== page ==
Since the early-afternoon presentations were all going to be over my head (eigen this, partial differential that), and Minneapolis’ weather was a sunny 52°F, I punted on lunch and went biking. I had hoped to do a quick ride over to the St. Paul side, return and shower for the late afternoon session.
Hoped. I was doing fine until I got past the University of Minnesota. There was a detoure at a five-way intersection. I didn’t realize this, and rode several miles, getting progressively more confused when I couldn’t find myself on the map, either. Naturally, the “Y” chromosome suppressed any desire to ask for directions. Based on the sun’s position, I knew I was heading east, and continued that way until I ran into a freeway or something I recognized… like Como park.
My connection to the next trail was confounded by “wrong way” signs on the paved bike trail and “one way/wrong way” signs on the roads, and I eventually got suckered into after-school traffic. Teenagers are bad enough drivers when they’re not in a hurry to go wherever it is they go after school. After crossing I-35, I ducked down a residential street where I could cross I-35 again and head towards St. Paul for an excellent anaerobic workout of accelerating hard to avoid being run over by the Insane Car Posse and braking hard because the lights were untimed. Adding to the excitement was missing the first two chances to cross the Mississippi. The third, Smith Street, was a great climb across the river to the freshly-paved, relaxing highway 13 continuing to Mendota Heights.
For the third time in the day, I was orienteering challenged, missed an unlabeled turn and was heading towards Alberquerque… though I figured it out by the time I was at Fort Snelling State Park, a beautiful park located smack dab under Minneapolis-St. Paul Airport’s flight path. Planes taking off roared overhead every two minutes or so.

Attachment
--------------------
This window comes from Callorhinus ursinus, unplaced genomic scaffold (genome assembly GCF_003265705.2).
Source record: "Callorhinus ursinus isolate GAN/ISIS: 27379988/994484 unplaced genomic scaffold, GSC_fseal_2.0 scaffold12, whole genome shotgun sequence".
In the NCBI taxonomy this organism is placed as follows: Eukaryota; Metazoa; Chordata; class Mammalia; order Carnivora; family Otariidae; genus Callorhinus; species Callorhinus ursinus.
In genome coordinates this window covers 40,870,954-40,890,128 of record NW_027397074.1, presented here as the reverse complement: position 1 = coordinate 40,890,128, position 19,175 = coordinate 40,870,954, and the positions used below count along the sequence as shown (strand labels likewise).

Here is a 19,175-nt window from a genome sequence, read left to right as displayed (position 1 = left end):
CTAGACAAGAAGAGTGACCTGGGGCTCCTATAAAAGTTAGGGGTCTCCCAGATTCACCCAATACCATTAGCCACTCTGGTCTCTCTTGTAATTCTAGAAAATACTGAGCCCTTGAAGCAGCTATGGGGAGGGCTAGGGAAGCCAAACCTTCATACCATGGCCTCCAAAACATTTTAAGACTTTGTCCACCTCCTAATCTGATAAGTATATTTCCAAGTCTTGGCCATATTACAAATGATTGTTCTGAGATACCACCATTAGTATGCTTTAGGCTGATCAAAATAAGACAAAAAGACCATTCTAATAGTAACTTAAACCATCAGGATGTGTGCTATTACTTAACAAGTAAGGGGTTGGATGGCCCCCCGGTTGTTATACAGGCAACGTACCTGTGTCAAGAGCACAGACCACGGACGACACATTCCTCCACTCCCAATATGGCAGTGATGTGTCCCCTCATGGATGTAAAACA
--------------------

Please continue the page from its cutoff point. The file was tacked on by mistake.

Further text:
Back on track, I followed two “major” bike aterials. The Minnehaha bike lane was to the right of traffic. Unlike other areas, it was well-timed and had few red lights and predictable drivers, thus very enjoyable. It terminates near Lake street, which I didn’t realize was “state road 3.” Very busy. I followed this to Park, another fast road, but on the left, that took me into downtown proper. I ended the day with 39 miles and a surprisingly high 1,450′ of elevation gain.
This is the last biking I’ll do on this trip because the presentations scheduled for today and tomorrow are all pertinent.
On the flight out, I sat next to a Minneapolis couple eager to return in time for the Packers-Vikings (home) game. After they waxed on the great time in Seattle, I asked them about restaurants and things I shouldn’t miss while here in town. They didn’t offer any suggestions or description on truly local cuisine. The only specific recommendation was a Chinese place called “Ping’s.” I was immediately skeptical because of some preconceived notions I have on the correlation of geography and cuisine. For example, the prospects of getting good, fresh salmon in Austin are about as low as finding good barbeque food in Seattle, jambalaya in Boston, etc. Given Minneapolis’ central location and relatively light Asian population (compared to, say, San Francisco), the notion had been bantered about jokingly, in the same way you’d talk about taking a coworker to Dixie’s to “Meet the Man” or get verbally abused by Dixie herself. Of course, when we stumbled upon the the pink awning, we had to go. The food was okay, but definitely a couple of notches low on the desired spiciness scale.